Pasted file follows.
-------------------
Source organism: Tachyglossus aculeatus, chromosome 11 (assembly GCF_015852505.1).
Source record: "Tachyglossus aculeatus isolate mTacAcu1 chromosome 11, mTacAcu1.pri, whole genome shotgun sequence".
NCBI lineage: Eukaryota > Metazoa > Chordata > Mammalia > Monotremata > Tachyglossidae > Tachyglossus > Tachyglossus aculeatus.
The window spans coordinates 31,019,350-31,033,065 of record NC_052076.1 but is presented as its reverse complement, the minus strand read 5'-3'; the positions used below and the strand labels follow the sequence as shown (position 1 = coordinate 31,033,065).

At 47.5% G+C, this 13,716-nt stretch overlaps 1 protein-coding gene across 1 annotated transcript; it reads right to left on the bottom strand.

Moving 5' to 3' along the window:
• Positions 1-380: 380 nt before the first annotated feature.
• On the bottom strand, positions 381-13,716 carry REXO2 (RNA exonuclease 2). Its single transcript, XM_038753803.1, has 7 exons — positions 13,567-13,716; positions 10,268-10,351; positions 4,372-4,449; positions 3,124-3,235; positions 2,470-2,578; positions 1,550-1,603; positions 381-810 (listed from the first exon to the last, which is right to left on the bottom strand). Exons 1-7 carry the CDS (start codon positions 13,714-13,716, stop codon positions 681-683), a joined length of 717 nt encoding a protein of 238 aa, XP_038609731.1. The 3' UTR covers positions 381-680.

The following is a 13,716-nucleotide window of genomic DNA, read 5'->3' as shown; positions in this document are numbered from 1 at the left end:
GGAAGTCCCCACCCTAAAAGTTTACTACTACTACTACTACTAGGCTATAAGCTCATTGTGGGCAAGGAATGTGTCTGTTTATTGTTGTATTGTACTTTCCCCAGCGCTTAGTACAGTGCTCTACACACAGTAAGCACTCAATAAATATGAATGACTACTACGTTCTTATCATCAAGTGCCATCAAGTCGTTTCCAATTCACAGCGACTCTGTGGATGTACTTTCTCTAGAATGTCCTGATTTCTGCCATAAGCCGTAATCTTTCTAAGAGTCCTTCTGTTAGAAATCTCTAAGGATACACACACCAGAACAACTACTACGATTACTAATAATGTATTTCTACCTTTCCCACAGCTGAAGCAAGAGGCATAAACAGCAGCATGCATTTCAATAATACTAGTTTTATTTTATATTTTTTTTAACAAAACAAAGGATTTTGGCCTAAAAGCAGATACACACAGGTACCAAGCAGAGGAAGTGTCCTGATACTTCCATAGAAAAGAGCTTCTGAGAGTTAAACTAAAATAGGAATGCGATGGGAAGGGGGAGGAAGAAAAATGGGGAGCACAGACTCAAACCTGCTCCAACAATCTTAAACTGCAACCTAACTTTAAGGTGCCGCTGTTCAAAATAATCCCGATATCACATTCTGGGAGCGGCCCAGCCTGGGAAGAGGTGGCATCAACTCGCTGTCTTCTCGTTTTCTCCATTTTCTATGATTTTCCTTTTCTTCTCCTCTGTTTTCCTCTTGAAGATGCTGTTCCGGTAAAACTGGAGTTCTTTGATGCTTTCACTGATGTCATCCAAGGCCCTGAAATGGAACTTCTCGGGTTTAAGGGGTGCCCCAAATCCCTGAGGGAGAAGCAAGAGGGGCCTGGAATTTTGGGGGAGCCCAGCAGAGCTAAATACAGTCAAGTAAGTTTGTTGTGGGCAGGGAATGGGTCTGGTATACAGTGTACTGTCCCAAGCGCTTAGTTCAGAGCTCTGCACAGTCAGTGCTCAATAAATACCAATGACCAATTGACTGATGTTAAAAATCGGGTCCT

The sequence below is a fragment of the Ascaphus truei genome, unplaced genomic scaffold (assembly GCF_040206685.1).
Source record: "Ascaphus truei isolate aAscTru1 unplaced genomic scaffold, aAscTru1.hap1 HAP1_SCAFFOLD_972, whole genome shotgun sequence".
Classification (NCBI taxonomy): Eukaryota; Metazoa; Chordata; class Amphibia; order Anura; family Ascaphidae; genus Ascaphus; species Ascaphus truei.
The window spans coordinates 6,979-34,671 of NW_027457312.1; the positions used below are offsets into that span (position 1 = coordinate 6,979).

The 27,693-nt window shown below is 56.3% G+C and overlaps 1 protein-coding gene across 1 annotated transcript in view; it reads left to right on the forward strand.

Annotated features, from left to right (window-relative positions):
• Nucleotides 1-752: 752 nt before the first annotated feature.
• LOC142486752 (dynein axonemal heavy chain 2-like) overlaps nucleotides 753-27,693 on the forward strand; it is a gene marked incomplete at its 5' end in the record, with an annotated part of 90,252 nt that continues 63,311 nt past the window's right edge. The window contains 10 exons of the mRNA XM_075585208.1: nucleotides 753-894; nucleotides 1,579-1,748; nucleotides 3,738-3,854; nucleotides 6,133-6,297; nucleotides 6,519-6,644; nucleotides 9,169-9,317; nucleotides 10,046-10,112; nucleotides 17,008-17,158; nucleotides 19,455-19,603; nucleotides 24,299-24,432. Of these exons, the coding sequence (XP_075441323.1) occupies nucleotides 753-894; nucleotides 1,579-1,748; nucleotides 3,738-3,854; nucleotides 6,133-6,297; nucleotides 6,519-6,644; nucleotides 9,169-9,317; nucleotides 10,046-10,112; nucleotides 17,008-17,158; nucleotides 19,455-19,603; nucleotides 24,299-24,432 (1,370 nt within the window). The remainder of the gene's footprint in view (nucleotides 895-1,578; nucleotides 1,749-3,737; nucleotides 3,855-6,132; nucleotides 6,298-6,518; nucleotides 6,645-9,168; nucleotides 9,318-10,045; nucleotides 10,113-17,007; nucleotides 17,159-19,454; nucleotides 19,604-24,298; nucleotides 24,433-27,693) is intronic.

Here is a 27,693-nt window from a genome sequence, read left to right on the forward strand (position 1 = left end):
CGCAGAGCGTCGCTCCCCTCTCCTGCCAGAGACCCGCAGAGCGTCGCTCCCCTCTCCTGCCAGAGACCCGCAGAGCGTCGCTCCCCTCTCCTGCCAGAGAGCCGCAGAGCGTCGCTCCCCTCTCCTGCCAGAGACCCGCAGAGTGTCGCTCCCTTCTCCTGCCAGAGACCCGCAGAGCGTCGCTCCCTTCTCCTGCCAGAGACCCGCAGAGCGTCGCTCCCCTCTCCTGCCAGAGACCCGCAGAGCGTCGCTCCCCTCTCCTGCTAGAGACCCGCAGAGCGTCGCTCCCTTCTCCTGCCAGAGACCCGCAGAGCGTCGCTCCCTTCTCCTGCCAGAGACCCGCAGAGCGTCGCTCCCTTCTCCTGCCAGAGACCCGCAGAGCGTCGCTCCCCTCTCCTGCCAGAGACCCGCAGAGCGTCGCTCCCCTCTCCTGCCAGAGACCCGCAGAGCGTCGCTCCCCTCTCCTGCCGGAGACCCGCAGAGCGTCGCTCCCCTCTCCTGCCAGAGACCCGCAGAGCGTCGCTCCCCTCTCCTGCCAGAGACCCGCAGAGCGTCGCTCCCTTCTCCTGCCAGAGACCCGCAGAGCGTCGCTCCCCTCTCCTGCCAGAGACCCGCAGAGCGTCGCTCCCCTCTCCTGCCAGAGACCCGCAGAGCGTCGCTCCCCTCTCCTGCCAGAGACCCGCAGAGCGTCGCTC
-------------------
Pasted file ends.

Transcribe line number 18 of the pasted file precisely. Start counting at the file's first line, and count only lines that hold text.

• LOC142486752 (dynein axonemal heavy chain 2-like) overlaps nucleotides 753-27,693 on the forward strand; it is a gene marked incomplete at its 5' end in the record, with an annotated part of 90,252 nt that continues 63,311 nt past the window's right edge. The window contains 10 exons of the mRNA XM_075585208.1: nucleotides 753-894; nucleotides 1,579-1,748; nucleotides 3,738-3,854; nucleotides 6,133-6,297; nucleotides 6,519-6,644; nucleotides 9,169-9,317; nucleotides 10,046-10,112; nucleotides 17,008-17,158; nucleotides 19,455-19,603; nucleotides 24,299-24,432. Of these exons, the coding sequence (XP_075441323.1) occupies nucleotides 753-894; nucleotides 1,579-1,748; nucleotides 3,738-3,854; nucleotides 6,133-6,297; nucleotides 6,519-6,644; nucleotides 9,169-9,317; nucleotides 10,046-10,112; nucleotides 17,008-17,158; nucleotides 19,455-19,603; nucleotides 24,299-24,432 (1,370 nt within the window). The remainder of the gene's footprint in view (nucleotides 895-1,578; nucleotides 1,749-3,737; nucleotides 3,855-6,132; nucleotides 6,298-6,518; nucleotides 6,645-9,168; nucleotides 9,318-10,045; nucleotides 10,113-17,007; nucleotides 17,159-19,454; nucleotides 19,604-24,298; nucleotides 24,433-27,693) is intronic.